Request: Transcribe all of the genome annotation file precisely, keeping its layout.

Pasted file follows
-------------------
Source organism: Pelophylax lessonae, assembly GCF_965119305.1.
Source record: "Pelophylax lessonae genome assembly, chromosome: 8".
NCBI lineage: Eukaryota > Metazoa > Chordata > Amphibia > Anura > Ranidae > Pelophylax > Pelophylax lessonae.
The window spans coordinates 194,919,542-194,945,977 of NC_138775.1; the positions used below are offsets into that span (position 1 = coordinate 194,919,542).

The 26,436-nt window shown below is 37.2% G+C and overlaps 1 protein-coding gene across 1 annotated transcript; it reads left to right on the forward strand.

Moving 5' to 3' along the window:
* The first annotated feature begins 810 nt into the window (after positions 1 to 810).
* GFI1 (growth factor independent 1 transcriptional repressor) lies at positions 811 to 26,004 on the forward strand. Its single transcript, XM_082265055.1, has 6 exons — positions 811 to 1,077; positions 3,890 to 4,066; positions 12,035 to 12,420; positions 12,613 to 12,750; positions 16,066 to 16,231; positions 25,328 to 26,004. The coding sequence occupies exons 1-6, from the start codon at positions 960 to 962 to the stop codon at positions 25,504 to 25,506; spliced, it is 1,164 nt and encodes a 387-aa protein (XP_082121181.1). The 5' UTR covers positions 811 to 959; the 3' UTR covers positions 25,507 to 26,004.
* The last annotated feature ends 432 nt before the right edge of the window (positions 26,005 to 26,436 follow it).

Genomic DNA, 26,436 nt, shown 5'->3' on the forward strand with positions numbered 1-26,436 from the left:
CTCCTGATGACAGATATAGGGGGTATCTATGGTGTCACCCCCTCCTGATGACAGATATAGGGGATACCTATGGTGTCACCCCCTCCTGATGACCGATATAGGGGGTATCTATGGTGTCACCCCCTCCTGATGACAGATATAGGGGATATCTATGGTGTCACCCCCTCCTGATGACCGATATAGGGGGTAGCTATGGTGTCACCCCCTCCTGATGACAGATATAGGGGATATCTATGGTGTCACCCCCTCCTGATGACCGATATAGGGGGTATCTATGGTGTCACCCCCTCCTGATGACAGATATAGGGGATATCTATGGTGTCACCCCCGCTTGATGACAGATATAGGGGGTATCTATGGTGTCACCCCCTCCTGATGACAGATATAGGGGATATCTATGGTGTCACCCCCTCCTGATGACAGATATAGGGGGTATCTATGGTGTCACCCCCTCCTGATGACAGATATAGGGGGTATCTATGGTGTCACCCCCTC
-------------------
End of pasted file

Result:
Source organism: Pelophylax lessonae, assembly GCF_965119305.1.
Source record: "Pelophylax lessonae genome assembly, chromosome: 8".
NCBI lineage: Eukaryota > Metazoa > Chordata > Amphibia > Anura > Ranidae > Pelophylax > Pelophylax lessonae.
The window spans coordinates 194,919,542-194,945,977 of NC_138775.1; the positions used below are offsets into that span (position 1 = coordinate 194,919,542).

The 26,436-nt window shown below is 37.2% G+C and overlaps 1 protein-coding gene across 1 annotated transcript; it reads left to right on the forward strand.

Moving 5' to 3' along the window:
* The first annotated feature begins 810 nt into the window (after positions 1 to 810).
* GFI1 (growth factor independent 1 transcriptional repressor) lies at positions 811 to 26,004 on the forward strand. Its single transcript, XM_082265055.1, has 6 exons — positions 811 to 1,077; positions 3,890 to 4,066; positions 12,035 to 12,420; positions 12,613 to 12,750; positions 16,066 to 16,231; positions 25,328 to 26,004. The coding sequence occupies exons 1-6, from the start codon at positions 960 to 962 to the stop codon at positions 25,504 to 25,506; spliced, it is 1,164 nt and encodes a 387-aa protein (XP_082121181.1). The 5' UTR covers positions 811 to 959; the 3' UTR covers positions 25,507 to 26,004.
* The last annotated feature ends 432 nt before the right edge of the window (positions 26,005 to 26,436 follow it).

Genomic DNA, 26,436 nt, shown 5'->3' on the forward strand with positions numbered 1-26,436 from the left:
CTCCTGATGACAGATATAGGGGGTATCTATGGTGTCACCCCCTCCTGATGACAGATATAGGGGATACCTATGGTGTCACCCCCTCCTGATGACCGATATAGGGGGTATCTATGGTGTCACCCCCTCCTGATGACAGATATAGGGGATATCTATGGTGTCACCCCCTCCTGATGACCGATATAGGGGGTAGCTATGGTGTCACCCCCTCCTGATGACAGATATAGGGGATATCTATGGTGTCACCCCCTCCTGATGACCGATATAGGGGGTATCTATGGTGTCACCCCCTCCTGATGACAGATATAGGGGATATCTATGGTGTCACCCCCGCTTGATGACAGATATAGGGGGTATCTATGGTGTCACCCCCTCCTGATGACAGATATAGGGGATATCTATGGTGTCACCCCCTCCTGATGACAGATATAGGGGGTATCTATGGTGTCACCCCCTCCTGATGACAGATATAGGGGGTATCTATGGTGTCACCCCCTC